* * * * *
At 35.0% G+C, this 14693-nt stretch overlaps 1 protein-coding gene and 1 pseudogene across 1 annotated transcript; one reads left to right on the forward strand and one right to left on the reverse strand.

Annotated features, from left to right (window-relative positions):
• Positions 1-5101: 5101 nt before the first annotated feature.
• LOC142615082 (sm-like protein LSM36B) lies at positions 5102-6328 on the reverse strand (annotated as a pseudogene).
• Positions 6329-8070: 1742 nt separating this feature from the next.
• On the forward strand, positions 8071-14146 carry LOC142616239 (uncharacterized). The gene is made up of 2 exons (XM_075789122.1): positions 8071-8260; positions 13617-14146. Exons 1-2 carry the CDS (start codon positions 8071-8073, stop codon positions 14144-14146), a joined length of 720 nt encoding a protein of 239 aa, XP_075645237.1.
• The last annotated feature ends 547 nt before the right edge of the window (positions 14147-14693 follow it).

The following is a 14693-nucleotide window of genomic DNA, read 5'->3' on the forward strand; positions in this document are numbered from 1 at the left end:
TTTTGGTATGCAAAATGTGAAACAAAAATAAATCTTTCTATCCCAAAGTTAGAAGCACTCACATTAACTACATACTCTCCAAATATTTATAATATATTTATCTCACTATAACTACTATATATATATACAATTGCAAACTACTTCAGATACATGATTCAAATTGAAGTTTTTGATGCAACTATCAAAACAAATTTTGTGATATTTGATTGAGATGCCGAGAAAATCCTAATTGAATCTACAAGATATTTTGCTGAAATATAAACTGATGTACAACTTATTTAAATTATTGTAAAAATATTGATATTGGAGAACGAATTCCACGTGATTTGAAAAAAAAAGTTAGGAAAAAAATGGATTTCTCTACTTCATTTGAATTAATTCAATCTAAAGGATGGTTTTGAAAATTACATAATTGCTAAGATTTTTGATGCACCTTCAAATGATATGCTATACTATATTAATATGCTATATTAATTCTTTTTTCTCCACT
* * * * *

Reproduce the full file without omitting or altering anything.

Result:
At 35.0% G+C, this 14693-nt stretch overlaps 1 protein-coding gene and 1 pseudogene across 1 annotated transcript; one reads left to right on the forward strand and one right to left on the reverse strand.

Annotated features, from left to right (window-relative positions):
• Positions 1-5101: 5101 nt before the first annotated feature.
• LOC142615082 (sm-like protein LSM36B) lies at positions 5102-6328 on the reverse strand (annotated as a pseudogene).
• Positions 6329-8070: 1742 nt separating this feature from the next.
• On the forward strand, positions 8071-14146 carry LOC142616239 (uncharacterized). The gene is made up of 2 exons (XM_075789122.1): positions 8071-8260; positions 13617-14146. Exons 1-2 carry the CDS (start codon positions 8071-8073, stop codon positions 14144-14146), a joined length of 720 nt encoding a protein of 239 aa, XP_075645237.1.
• The last annotated feature ends 547 nt before the right edge of the window (positions 14147-14693 follow it).

The following is a 14693-nucleotide window of genomic DNA, read 5'->3' on the forward strand; positions in this document are numbered from 1 at the left end:
TTTTGGTATGCAAAATGTGAAACAAAAATAAATCTTTCTATCCCAAAGTTAGAAGCACTCACATTAACTACATACTCTCCAAATATTTATAATATATTTATCTCACTATAACTACTATATATATATACAATTGCAAACTACTTCAGATACATGATTCAAATTGAAGTTTTTGATGCAACTATCAAAACAAATTTTGTGATATTTGATTGAGATGCCGAGAAAATCCTAATTGAATCTACAAGATATTTTGCTGAAATATAAACTGATGTACAACTTATTTAAATTATTGTAAAAATATTGATATTGGAGAACGAATTCCACGTGATTTGAAAAAAAAAGTTAGGAAAAAAATGGATTTCTCTACTTCATTTGAATTAATTCAATCTAAAGGATGGTTTTGAAAATTACATAATTGCTAAGATTTTTGATGCACCTTCAAATGATATGCTATACTATATTAATATGCTATATTAATTCTTTTTTCTCCACT